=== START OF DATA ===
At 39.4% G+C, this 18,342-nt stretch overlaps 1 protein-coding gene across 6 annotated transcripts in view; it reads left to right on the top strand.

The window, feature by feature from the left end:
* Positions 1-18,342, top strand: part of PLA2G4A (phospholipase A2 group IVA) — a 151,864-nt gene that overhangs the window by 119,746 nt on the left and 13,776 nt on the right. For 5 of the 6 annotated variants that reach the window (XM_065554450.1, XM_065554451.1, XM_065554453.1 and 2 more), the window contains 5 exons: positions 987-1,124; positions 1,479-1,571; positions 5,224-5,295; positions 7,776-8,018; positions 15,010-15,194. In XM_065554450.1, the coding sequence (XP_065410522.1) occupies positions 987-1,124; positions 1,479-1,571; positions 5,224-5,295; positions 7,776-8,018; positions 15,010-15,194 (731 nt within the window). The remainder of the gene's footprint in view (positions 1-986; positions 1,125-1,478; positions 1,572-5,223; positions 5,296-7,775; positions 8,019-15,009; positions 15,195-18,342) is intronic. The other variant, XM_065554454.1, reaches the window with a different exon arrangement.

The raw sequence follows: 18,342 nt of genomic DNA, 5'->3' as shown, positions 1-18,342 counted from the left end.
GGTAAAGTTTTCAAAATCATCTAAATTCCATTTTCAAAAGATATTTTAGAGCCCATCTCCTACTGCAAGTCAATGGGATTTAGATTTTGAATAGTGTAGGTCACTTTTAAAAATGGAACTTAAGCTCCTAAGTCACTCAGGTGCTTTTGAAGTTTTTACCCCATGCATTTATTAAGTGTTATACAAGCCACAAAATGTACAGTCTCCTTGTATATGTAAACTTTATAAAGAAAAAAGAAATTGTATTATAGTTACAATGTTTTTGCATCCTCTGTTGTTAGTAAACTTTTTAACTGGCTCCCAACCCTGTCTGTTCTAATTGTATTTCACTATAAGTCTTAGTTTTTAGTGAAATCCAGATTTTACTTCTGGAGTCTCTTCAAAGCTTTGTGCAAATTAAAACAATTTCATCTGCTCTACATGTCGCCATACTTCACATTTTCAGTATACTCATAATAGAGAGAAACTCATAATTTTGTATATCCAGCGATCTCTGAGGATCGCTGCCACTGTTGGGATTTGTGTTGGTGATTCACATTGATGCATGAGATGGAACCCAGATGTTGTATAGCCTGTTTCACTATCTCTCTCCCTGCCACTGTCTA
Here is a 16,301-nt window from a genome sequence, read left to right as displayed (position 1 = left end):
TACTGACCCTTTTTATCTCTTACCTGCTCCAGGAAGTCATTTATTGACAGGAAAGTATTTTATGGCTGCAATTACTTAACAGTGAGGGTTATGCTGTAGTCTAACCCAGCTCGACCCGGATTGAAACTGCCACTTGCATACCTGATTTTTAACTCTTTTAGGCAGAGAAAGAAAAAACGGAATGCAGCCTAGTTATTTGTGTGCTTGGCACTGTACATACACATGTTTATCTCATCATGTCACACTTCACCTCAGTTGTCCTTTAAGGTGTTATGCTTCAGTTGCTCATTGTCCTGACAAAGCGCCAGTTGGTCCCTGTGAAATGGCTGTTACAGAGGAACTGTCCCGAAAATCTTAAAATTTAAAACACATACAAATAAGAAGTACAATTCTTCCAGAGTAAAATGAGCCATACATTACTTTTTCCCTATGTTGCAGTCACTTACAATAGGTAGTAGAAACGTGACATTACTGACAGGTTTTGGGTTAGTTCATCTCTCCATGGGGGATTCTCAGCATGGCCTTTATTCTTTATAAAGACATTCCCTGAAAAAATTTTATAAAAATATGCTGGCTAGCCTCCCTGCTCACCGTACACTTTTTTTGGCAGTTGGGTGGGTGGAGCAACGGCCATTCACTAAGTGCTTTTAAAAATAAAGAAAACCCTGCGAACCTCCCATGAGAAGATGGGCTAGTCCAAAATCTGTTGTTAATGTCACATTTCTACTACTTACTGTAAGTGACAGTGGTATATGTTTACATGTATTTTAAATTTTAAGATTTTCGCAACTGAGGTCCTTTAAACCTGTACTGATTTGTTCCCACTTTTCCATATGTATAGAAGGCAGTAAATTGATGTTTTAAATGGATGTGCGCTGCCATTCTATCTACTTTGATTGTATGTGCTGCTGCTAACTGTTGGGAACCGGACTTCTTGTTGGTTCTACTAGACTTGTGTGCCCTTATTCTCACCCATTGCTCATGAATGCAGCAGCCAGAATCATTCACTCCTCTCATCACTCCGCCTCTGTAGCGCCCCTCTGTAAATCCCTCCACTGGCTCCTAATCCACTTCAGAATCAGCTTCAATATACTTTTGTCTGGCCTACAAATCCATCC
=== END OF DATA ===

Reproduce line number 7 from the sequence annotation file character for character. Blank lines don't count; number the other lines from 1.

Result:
TACTGACCCTTTTTATCTCTTACCTGCTCCAGGAAGTCATTTATTGACAGGAAAGTATTTTATGGCTGCAATTACTTAACAGTGAGGGTTATGCTGTAGTCTAACCCAGCTCGACCCGGATTGAAACTGCCACTTGCATACCTGATTTTTAACTCTTTTAGGCAGAGAAAGAAAAAACGGAATGCAGCCTAGTTATTTGTGTGCTTGGCACTGTACATACACATGTTTATCTCATCATGTCACACTTCACCTCAGTTGTCCTTTAAGGTGTTATGCTTCAGTTGCTCATTGTCCTGACAAAGCGCCAGTTGGTCCCTGTGAAATGGCTGTTACAGAGGAACTGTCCCGAAAATCTTAAAATTTAAAACACATACAAATAAGAAGTACAATTCTTCCAGAGTAAAATGAGCCATACATTACTTTTTCCCTATGTTGCAGTCACTTACAATAGGTAGTAGAAACGTGACATTACTGACAGGTTTTGGGTTAGTTCATCTCTCCATGGGGGATTCTCAGCATGGCCTTTATTCTTTATAAAGACATTCCCTGAAAAAATTTTATAAAAATATGCTGGCTAGCCTCCCTGCTCACCGTACACTTTTTTTGGCAGTTGGGTGGGTGGAGCAACGGCCATTCACTAAGTGCTTTTAAAAATAAAGAAAACCCTGCGAACCTCCCATGAGAAGATGGGCTAGTCCAAAATCTGTTGTTAATGTCACATTTCTACTACTTACTGTAAGTGACAGTGGTATATGTTTACATGTATTTTAAATTTTAAGATTTTCGCAACTGAGGTCCTTTAAACCTGTACTGATTTGTTCCCACTTTTCCATATGTATAGAAGGCAGTAAATTGATGTTTTAAATGGATGTGCGCTGCCATTCTATCTACTTTGATTGTATGTGCTGCTGCTAACTGTTGGGAACCGGACTTCTTGTTGGTTCTACTAGACTTGTGTGCCCTTATTCTCACCCATTGCTCATGAATGCAGCAGCCAGAATCATTCACTCCTCTCATCACTCCGCCTCTGTAGCGCCCCTCTGTAAATCCCTCCACTGGCTCCTAATCCACTTCAGAATCAGCTTCAATATACTTTTGTCTGGCCTACAAATCCATCC